According to our previous work, a threshold of 23% was used for the definition of ER and ENR patients; as stated above [16], this threshold represents the percentage symptoms reduction at one week of treatment with the best trade-off between sensitivity and specificity. According to the suggestion by Obermeier et al. [25] and Leucht et al. [26], PANSS scores were corrected by subtracting 30 points (the minimum value of PANSS scale) to every PANSS score before calculating percent changes.
In the investigation sample, the following variables were investigated: sex, age, age at onset, illness duration, education (expressed in educational years), employment, psychiatric family history, medical co-morbidities, number of psychotic episodes, number of previous hospitalizations, age at the first hospitalization, duration of hospitalizations, age at onset, substance abuse, previous suicide attempts, number of previous suicide attempts, age at first suicide attempt, presence and type of life events, antipsychotic dosage (expressed in chlorpromazine equivalents). Further, we also considered the following PANSS scores at baseline: total, positive, negative, general subscales and PANSS clusters positive, negative, disorganized/concrete, excited and depressed as defined from Wallwork et al. [27].
In the replication sample, the following variables were investigated: sex, age, illness duration, number of hospitalizations, medical co-morbidities, and BPRS score at baseline.
Finally, the analyses were repeated merging together the two samples in order to evaluate potential differences in results and potential bias related to single sample features. For this last analysis, BPRS and PANSS scores were converted into CGI scores according to the suggestions by Leucht et al. [28,29].

Results

Investigation sample
A total of 97 patients were enrolled in the investigation sample. Clinical and demographic characteristics of the sample are reported in (Table 1). The main results are reported in (Table 2 and 3). Results on other predictors are available upon request.

Variable

Results

Age (years) (mean±SD)

42.3±14.2

Sex

M=56 (57.7%)

Age at onset (years) (mean±SD)

25.8±9.5

Disease duration (years) (mean±SD)

16.3±14.7

PANSS total score at baseline (mean±SD)

87±20.4

PANSS positive score at baseline (mean±SD)

23.5±6.9

PANSS negative score at baseline (mean±SD)

20.0±8.6

PANSS general score at baseline (mean±SD)

43.0±11.0

Number of episodes (mean±SD)

2.8±3.2

Number of hospitalizations (mean±SD)

2.7±2.7

Education (years) (mean±SD)

12.2±4.8

Medication

FGAs=45 (46.3%); SGAs=52 (53.6%)

Table 1: Clinical and demographic characteristics of the investigation sample (n=97).

 

Early Responder

Non Early Responder

p-Value

Investigation Sample

PANSS TOT baseline

89.8

82.6

0.08

PANSS POS baseline

25

21.3

0.01

PANSS NEG baseline

19.6

20.7

0.52

PANSS GEN baseline

45.1

39.8

0.01

CLUSTER POS baseline

14.8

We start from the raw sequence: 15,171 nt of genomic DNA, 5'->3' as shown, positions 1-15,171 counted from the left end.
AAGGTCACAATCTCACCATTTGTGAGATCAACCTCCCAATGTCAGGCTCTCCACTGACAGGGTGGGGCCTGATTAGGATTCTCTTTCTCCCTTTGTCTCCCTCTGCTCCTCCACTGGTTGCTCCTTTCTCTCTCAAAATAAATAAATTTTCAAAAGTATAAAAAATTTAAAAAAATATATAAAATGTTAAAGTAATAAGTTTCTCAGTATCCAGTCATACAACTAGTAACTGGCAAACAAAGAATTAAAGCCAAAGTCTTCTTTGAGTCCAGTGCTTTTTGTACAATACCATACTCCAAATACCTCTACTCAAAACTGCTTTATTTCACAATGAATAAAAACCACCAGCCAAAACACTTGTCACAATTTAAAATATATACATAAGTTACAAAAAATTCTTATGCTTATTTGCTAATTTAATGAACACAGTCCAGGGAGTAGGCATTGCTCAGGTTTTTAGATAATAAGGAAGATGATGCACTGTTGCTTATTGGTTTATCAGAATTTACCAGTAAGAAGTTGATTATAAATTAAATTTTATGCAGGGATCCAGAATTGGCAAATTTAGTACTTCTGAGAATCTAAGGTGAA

14.0

0.4

CLUSTER NEG baseline

13.5

15.2

0.2

CLUSTER DIS baseline

9.1

8.3

0.3

CLUSTER EXC baseline

11

8.1

0.01

CLUSTER DEP baseline

8.4

7.1

0.07

Age (years)

40.2

45.5

0.07

Illness Duration (months)

13.5

20.8

0.02

Replication Sample

BPRS TOT baseline

26.2

25.5

0.8

Age (years)

31.2

37.6

0.02

Illness Duration (months)

55.2

76.5

0.3

Medication Dosage

(chlorpromazine equivalents)

195.3

277.3

0.1

Investigation+Replication Sample

CGI TOT baseline

3.3

2.5

0.01

Age (years)

39.6

49.5

0.08

Illness Duration (months)

130.3

135.4

0.8

Medication Dosage

(chlorpromazine equivalents)

296.9

274.9

0.4

Table 2: Early responder/non responder comparison in the investigation and in the replication sample.

Patients Taking FGAs

Patients Taking SGAs

 

Early Responder

Non Early Responder

p

 

Early Responder

Non Early Responder

p

Investigation Sample

PANSS TOT baseline

91.6

75.2

0.03

PANSS TOT baseline

95.5

90.2

0.4

PANSS POS baseline

15.2

14.0

0.3

PANSS POS baseline

26.2

23

0.1

PANSS NEG baseline

17.3

14.8

0.2

PANSS NEG baseline

20.3

23.5

0.2

PANSS GEN baseline

45

36.4

0.03

PANSS GEN baseline

48.9

43.6

0.1

CLUSTER POS baseline

26.5

19.4

0.01

CLUSTER POS baseline

13.8

11

0.03

CLUSTER NEG baseline

20.1

19.3

0.8

CLUSTER NEG baseline

19.7

15.3

0.1

CLUSTER DIS baseline

9

8.1

0.2

CLUSTER DIS baseline

8

7.2

0.2

CLUSTER EXC baseline

11.2

10.7

0.7

CLUSTER EXC baseline

8.6

8.1

0.6

CLUSTER DEP baseline

9.3

8.3

0.2

CLUSTER DEP baseline

8.1

5.8

0.02

Age

42.4

53.9

0.02

AGE

37.3

38.7

0.7

Illness Duration

15.4

28.8

0.03

Illness Duration

10.1

14.1

0.3

Replication Sample

BPRS TOT baseline

45.5

56.2

0.1

BPRS TOT baseline

25.8

22.7

0.2

Age (years)

33.8

47.6

0.01

AGE

30.4

35.4

0.1

Illness Duration (months)

79.5

109.3

0.5

Illness Duration

47.6

69.2

0.4

Medication Dosage

(chlorpromazine equivalents)

195.3

277.3

0.1

Medication Dosage

(chlorpromazine equivalents)

186.8

191.8

0.7

Investigation+Replication Sample

CGI TOT baseline

4.3

4.1

0.4

CGI TOT baseline

4.1

1.9

0.03

Age (years)

39.6

49.5

0.003

AGE

34.6

37.4

0.2

Illness Duration (months)

160.4

221.3

0.2

Illness Duration

91.0

109.9

0.4

Medication Dosage

(chlorpromazine equivalents)

274.3

327.4

0.3

Medication Dosage

(chlorpromazine equivalents)

277.3

250.2

0.4

Table 3: Early responder/non-responder comparison among patients taking FGAs and SGAs.